Well, after yesterday’s walk, I may have to change my theory.
You see, every afternoon without fail, Buster waits around in the trailer while Sue finishes up her lunch. Once she’s finished, Buster goes into his song and dance. Which is to bark, bother, growl, and get in the way. Because it’s his Sue/Buster walk time.
Sue will, right smartly, snap a leash onto Buster’s red collar and then off they go. Usually for a one-and-a-half to three-km walk. The weather plays no role in this operation. Buster has decreed.
However, Buster’s decree has played a key role in one aspect of Sue’s life. He has improved Sue’s health immeasurably - both physical and mental - and I recommend that people get a dog to improve their health.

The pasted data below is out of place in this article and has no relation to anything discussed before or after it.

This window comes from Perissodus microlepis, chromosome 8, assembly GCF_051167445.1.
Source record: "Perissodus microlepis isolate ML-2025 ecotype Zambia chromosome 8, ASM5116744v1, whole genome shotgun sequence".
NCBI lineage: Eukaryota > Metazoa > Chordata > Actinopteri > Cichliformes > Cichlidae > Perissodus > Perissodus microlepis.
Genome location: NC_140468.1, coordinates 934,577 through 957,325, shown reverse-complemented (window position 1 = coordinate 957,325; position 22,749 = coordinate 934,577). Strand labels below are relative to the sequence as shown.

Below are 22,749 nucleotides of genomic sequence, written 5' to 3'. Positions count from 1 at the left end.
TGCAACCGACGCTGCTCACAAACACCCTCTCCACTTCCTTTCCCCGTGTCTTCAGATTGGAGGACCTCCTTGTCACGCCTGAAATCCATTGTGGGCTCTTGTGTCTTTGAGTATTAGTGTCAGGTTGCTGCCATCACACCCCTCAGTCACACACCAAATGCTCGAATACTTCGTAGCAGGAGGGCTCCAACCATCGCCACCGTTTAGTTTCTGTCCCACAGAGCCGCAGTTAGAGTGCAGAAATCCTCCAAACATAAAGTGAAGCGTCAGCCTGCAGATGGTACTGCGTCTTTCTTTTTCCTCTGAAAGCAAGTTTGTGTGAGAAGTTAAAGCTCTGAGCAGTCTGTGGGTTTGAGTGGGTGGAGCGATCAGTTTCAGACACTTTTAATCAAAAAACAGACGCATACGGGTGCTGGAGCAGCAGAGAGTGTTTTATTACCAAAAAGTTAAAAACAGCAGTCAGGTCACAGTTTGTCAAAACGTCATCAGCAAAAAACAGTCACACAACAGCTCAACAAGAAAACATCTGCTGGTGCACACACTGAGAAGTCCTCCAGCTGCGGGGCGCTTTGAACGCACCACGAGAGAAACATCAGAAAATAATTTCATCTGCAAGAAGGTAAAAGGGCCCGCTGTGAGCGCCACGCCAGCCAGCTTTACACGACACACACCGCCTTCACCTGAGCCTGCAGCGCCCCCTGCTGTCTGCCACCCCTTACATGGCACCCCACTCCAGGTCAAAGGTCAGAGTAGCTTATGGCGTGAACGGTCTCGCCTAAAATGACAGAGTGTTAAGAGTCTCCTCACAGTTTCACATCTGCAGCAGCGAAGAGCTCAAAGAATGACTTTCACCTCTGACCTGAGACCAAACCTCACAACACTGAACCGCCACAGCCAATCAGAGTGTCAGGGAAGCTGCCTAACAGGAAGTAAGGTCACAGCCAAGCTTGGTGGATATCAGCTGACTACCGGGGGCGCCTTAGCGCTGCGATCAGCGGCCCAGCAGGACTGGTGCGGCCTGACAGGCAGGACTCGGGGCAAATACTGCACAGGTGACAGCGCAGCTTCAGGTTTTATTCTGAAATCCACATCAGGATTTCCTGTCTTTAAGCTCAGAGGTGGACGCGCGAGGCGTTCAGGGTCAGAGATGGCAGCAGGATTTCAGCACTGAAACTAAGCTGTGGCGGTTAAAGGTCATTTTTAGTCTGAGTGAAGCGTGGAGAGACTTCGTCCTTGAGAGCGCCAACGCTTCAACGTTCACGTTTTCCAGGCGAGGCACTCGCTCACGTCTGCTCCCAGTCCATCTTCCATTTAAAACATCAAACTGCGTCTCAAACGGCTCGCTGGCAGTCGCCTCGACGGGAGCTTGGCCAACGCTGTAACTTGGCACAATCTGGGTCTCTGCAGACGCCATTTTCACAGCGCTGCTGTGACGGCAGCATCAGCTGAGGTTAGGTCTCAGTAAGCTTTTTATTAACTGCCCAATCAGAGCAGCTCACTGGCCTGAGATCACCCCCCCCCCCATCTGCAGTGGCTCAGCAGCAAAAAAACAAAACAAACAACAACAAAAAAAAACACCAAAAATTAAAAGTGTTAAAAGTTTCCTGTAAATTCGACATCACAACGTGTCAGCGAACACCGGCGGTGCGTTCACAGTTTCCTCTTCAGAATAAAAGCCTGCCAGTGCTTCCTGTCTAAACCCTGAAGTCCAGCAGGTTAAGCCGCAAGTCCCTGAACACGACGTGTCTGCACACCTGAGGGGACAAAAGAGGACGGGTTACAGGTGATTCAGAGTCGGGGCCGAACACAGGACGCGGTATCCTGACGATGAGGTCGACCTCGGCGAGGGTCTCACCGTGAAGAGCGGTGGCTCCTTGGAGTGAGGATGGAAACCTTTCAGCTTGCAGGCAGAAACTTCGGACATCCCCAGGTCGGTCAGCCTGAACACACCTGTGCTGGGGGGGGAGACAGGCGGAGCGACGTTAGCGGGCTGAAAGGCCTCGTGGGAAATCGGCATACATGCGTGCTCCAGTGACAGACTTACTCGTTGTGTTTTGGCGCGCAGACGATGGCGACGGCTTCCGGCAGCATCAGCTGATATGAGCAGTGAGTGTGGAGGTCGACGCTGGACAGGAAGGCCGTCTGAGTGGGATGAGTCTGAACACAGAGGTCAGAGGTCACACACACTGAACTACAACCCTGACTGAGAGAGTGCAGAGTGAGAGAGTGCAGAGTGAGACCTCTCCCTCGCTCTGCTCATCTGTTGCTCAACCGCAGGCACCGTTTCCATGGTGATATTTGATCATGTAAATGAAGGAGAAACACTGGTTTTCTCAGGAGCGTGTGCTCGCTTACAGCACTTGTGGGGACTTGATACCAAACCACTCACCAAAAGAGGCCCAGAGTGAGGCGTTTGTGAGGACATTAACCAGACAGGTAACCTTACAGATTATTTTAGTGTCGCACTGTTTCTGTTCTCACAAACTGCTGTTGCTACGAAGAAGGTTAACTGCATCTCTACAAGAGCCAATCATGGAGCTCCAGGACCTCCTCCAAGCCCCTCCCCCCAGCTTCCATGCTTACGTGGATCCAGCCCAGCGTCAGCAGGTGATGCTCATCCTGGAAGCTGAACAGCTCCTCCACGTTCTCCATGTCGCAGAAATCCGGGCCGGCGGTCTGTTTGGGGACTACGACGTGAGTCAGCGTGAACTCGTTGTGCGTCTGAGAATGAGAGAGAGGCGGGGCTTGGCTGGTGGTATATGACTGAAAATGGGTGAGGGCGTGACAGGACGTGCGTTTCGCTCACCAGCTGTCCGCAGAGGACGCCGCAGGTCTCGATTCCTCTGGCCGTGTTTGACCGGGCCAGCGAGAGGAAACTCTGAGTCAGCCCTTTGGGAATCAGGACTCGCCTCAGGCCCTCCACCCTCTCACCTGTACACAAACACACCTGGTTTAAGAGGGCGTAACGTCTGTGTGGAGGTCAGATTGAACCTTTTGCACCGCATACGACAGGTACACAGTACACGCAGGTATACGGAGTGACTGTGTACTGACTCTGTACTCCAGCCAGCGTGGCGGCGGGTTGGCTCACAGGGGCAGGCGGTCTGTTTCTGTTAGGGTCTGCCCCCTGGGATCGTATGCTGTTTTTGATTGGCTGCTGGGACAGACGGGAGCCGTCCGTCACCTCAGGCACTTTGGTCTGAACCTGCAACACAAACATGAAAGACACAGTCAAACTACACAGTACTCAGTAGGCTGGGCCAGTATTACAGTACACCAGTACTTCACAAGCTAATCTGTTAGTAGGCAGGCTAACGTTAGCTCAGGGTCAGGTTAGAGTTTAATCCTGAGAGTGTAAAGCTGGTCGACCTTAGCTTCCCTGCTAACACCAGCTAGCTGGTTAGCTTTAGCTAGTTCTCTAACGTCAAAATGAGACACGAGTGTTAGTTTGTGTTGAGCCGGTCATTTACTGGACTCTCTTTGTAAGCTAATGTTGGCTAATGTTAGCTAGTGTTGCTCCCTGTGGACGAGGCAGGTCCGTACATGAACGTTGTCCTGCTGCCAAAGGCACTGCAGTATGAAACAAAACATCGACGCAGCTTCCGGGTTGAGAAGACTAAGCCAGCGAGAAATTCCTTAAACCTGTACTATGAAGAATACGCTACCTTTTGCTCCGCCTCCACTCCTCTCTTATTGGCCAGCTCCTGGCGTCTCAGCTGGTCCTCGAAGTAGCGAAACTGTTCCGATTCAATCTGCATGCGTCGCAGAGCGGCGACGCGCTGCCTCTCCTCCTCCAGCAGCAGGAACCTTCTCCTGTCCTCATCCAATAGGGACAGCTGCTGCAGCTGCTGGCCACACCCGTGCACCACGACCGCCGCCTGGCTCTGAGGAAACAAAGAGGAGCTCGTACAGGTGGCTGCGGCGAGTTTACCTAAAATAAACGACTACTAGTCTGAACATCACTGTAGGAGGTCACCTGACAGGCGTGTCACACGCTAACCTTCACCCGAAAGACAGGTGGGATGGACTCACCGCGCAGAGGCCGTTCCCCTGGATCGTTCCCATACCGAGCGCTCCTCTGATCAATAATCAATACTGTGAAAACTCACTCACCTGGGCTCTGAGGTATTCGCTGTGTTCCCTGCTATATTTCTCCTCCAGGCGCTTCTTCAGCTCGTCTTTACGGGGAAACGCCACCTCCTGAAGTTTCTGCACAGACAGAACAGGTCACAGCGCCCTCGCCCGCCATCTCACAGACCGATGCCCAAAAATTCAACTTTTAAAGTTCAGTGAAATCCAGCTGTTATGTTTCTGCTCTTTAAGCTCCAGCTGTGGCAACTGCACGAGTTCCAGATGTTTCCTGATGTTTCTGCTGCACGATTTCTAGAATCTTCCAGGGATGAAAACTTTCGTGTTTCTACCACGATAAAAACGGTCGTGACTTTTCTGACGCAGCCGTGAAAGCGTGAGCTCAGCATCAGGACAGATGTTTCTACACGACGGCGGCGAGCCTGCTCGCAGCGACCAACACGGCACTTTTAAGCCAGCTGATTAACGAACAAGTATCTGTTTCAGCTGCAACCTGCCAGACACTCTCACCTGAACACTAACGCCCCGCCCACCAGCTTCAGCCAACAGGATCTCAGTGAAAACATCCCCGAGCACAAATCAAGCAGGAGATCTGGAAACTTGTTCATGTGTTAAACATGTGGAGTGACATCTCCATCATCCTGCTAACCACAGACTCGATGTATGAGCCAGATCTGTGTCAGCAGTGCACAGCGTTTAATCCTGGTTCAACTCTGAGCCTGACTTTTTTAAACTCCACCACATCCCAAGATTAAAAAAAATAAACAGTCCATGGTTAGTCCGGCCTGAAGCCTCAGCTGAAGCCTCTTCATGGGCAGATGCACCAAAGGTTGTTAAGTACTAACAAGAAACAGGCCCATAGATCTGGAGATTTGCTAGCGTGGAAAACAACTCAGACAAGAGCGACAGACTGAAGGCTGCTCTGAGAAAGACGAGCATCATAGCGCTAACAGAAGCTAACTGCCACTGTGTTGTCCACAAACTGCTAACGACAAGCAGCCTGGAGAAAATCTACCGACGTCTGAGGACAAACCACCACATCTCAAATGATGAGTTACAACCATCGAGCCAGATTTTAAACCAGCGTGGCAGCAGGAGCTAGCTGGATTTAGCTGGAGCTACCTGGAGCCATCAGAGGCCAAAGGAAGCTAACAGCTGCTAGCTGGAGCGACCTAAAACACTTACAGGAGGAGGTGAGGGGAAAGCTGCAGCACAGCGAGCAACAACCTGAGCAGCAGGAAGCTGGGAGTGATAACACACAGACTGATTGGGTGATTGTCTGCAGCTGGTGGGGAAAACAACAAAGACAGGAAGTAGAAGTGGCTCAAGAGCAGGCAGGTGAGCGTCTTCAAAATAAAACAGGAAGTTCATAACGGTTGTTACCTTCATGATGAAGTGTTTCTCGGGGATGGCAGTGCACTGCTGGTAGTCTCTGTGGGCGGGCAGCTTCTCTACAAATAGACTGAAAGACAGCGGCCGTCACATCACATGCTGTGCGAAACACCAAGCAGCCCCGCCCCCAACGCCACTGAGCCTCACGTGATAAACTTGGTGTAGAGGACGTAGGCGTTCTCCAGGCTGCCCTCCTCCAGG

Anyway, after the walk, Buster and Sue will come inside where Buster gets his treat and then afterwards he has a little nap. Where he dreams about expanding his Buster Wear business into Buster Punk Rock Neck Collars. Using Trump’s foreign workers to save money.
Well, yesterday, while I was walking with Sue and Buster, I mentioned to Sue that I was going to go to Margaree and get some post-hockey beer and then maybe drop into the excellent Dancing Goat Coffee Shop and have a tea. Sue asked me if I wanted her to tag along. We got into a confab about this. The conversation theme was whether or not Sue will or won’t ride shotgun with me. We discussed this at some length while little furry Buster sniffed, peed and walked his walk.
At some point in our discussion, after we’d parsed to death my words, ‘Yes, I want you to come with me’, and we were able to come to the conclusion that I really did want Sue to be part of my coffee shop adventure, we also decided, somewhere in the smoke of words and meaning, that we’d leave Buster at home.